How about NO central plan?

Thursday, August 23, 2012

Coming from the left, Slate's Matthew Yglesias argues that there isn't much difference between the proposals of the two major Presidential candidates to save Medicare.

Indeed, while at a superficial level there's a sharp philosophical contrast here between the GOP's faith in the private sector and Obama's faith in bureaucratic management in fact but in fact both approaches rely on effective central planning. To make the vouchers work, regulators need to adjust the value of each person's voucher for age and health status and need to define a minimum acceptable benefits package. ...
Yglesias, almost amusingly, comes out in favor of Obama's plan -- which he even calls "rationing" -- based on international experience. Given the numerous horror stories I have heard about what it's like to be a patient under socialized medicine, as well as the economic health of Europe, I dare not imagine what Yglesias would regard as a bad precedent.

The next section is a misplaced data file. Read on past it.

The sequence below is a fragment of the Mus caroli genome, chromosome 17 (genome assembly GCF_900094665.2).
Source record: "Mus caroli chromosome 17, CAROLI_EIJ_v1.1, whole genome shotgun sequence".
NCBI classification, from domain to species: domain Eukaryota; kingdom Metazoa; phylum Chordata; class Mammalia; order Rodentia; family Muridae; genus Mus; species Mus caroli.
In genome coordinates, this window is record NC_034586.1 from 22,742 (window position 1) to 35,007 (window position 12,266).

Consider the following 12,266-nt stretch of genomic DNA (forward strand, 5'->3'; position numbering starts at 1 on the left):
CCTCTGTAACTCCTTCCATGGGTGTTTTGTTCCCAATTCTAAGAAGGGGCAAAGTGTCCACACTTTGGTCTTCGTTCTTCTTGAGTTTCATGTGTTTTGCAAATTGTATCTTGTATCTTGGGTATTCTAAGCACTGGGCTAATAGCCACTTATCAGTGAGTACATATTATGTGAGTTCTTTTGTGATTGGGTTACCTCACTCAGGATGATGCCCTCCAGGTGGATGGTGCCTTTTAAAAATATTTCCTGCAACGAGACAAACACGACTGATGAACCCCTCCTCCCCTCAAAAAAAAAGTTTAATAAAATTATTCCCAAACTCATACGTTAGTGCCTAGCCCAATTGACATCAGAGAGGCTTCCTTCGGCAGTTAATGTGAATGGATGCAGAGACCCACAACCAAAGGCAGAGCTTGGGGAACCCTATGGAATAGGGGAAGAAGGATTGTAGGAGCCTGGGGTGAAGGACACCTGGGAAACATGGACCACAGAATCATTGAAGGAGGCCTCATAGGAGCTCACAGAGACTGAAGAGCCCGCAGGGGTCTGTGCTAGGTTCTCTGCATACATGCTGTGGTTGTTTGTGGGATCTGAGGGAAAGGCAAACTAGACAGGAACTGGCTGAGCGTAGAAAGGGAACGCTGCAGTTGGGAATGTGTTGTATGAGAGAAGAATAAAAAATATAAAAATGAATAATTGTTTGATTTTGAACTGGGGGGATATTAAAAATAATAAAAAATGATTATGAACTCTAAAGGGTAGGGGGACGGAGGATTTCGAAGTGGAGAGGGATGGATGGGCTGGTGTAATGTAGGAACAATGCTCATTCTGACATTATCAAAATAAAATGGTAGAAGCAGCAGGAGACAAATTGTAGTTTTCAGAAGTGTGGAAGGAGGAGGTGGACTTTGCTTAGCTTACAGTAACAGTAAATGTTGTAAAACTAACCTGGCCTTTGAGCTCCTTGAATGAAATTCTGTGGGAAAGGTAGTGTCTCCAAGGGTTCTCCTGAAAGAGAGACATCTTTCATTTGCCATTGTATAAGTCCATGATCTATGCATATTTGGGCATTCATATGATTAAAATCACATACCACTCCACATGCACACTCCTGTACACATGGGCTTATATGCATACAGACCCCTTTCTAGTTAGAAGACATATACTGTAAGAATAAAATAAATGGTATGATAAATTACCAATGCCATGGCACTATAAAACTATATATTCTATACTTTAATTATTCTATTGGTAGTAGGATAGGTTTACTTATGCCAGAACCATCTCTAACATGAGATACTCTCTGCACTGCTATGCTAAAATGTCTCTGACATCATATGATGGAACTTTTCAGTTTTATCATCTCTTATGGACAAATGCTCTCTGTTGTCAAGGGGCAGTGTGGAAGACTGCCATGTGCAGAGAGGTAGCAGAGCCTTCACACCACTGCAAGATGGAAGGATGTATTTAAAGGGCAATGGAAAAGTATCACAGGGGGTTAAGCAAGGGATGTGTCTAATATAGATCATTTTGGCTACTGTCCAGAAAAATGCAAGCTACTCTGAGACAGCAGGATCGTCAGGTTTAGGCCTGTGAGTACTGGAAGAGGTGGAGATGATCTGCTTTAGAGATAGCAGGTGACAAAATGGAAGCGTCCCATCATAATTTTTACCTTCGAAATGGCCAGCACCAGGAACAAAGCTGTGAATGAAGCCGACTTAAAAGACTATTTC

Be that as it may, I agree with Yglesias that the plans are remarkably similar. However, I see Romney's as slightly "less bad" in that it might be easier to sunset Medicare were it in the form of a voucher system, rather than its current form. This is no defense, however. At root, Medicare is wrong because, like all "entitlement" programs, it entails the government violating the individual rights of numerous people by taking their money, replacing their judgement about what coverage is "acceptable" with that of a bureaucrat who has never met them, and forcibly constraining the professional judgement of their physicians (whose care guidance will be dictated in part by government regulations). If Romney saw this problem, his plan would differ, at minimum, from its current form in at least being touted as a good first step towards a return to the free markets Yglesias pretends he has so much "faith" in.

Neither plan deserves support from anyone concerned about protecting individual rights or with his own health.

-- CAV

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